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The Last Word: Wayne Coyne on Fatherhood, Drugs, Divorce, and Nearly Dying

“I think the world is a wonderful, beautiful, insane place,” Flaming Lips leader says. “I don’t think of the world as being this great punisher that’s here to teach us…

Flaming Lips frontman Wayne Coyne opens up about survivor's guilt and how fatherhood has changed his outlook in a Last Word interview.

Mark Summers for Rolling Stone

“It will probably sound horrible to say this to some people, but music and art is not first in my life — and maybe it never was. There’s nothing worth sacrificing for your music and art.”

This statement might come as a shock when you consider its source: merry prankster Wayne Coyne, frontman of the Flaming Lips, a man whose whole life has been seemingly dedicated to art, music, and generalized weirdness. But at 59, the whimsical rock star has, in some ways, grown up. In addition to playing ringleader in the Lips for nearly 40 years, Coyne has also lived through divorce, remarriage, and the birth of his first son, and today, he’s more concerned with obtaining a safe family car than jetting around the world.

Like pretty much every other touring musician, Coyne is currently rooted at home due to the pandemic, all Lips tours canceled for the foreseeable future. With a new album, American Head, out now, one might think Coyne would be distressed at the prospect of staying put, but according to the singer, he’s happy with his family, pets, and friends. “Us being [stuck at] home, that part of it is not that different,” he tells Rolling Stone. “We would go out and play shows and then come home and be very glad to just be by ourselves in our house with our own stuff. And we have a little boy who is just one year old and our dogs and cats. So, it’s not that much different in that way.”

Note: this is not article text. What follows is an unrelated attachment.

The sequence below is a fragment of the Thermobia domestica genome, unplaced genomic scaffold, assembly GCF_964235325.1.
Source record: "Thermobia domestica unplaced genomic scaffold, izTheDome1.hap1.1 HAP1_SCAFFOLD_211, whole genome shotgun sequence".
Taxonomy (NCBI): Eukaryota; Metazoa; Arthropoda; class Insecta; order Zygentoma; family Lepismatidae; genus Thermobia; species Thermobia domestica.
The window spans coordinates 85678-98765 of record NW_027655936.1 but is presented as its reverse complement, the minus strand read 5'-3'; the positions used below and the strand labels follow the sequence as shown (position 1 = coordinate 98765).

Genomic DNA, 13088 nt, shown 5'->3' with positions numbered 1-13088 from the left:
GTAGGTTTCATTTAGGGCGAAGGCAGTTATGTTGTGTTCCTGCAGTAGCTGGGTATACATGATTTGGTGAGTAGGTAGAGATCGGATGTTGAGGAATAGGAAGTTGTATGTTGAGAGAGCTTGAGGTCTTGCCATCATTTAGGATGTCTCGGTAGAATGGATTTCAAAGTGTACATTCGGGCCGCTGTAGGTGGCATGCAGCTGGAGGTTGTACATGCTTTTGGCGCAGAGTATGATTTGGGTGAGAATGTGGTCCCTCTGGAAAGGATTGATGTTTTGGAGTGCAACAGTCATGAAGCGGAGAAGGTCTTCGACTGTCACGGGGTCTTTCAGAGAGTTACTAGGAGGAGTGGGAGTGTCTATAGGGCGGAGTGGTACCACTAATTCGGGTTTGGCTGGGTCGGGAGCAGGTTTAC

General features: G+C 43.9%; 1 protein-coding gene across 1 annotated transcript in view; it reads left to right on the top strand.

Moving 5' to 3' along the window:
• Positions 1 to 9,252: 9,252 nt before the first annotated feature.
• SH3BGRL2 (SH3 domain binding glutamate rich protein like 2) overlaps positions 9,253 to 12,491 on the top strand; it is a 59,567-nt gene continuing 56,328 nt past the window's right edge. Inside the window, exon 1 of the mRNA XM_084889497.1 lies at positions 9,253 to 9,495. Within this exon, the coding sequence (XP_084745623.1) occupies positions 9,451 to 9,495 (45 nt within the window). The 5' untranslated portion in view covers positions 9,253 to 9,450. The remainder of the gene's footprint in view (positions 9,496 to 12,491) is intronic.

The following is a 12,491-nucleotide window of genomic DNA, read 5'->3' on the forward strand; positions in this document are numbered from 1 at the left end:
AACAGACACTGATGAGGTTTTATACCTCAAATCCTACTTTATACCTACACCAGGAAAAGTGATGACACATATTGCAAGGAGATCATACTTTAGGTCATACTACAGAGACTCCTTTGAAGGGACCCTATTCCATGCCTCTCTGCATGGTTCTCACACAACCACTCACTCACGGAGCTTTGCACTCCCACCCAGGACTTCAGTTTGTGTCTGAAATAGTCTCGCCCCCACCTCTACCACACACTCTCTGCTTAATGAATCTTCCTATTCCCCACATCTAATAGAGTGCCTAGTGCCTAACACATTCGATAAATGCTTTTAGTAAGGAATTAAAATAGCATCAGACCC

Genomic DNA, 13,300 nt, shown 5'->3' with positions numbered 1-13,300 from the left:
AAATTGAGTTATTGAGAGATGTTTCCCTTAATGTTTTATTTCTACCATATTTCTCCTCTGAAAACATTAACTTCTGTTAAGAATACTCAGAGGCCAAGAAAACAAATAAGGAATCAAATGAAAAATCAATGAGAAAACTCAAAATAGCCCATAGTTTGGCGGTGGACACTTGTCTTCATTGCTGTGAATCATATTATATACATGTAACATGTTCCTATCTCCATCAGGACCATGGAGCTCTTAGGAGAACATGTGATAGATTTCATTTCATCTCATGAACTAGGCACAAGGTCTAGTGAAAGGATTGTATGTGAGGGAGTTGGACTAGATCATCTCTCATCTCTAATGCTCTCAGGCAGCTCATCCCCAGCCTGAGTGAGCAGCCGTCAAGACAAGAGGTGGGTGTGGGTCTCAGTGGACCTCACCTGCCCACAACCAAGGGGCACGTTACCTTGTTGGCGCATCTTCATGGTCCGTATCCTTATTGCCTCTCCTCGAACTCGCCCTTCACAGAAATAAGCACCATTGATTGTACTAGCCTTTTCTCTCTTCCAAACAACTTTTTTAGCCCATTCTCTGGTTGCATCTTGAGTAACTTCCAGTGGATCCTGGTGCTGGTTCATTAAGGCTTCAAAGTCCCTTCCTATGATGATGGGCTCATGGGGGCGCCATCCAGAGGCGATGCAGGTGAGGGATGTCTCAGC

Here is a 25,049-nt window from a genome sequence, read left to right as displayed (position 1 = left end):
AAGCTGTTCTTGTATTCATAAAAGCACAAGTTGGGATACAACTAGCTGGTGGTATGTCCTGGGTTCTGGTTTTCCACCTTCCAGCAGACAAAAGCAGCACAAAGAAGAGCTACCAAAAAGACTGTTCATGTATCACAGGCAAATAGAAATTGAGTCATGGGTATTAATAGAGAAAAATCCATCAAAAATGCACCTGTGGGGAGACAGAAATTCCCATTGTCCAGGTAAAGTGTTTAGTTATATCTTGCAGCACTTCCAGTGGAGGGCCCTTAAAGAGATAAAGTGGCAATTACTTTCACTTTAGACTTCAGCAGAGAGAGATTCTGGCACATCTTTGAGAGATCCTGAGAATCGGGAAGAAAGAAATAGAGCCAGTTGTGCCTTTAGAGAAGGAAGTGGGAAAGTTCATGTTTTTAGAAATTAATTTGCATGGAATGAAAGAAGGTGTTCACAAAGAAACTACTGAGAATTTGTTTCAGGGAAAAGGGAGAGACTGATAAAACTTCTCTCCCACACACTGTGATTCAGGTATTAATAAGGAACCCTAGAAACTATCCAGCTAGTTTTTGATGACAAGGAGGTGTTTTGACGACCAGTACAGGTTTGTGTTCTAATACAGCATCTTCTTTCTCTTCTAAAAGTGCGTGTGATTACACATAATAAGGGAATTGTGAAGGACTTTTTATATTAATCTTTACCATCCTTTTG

The singer spoke with Rolling Stone about the state of the country, how fatherhood has changed his outlook, the dark side of psychedelic drugs, and more.

For your new record, American Head, you wrote an essay about being an “American band.” Do you hesitate to call yourself that now with Trump and the escalating pandemic?
I never considered Trump. I don’t even speak about him. I think Flaming Lips music, when it’s at its best — it’s something deeper than Donald Trump.

Are you optimistic about the state of the country?
You hate to say anything positive about the pandemic. We’ve all lost our jobs because we can’t go out and play concerts. But I feel optimistic that it’s allowed people to take a break from the onslaught of all the cool things that can occupy your attention. I don’t think the Black Lives Matter movement would have had as much power if there were all these other things going on. I was very glad that there were no concerts and no sporting events — nothing else in a way to say, “Yes, this could be the news.”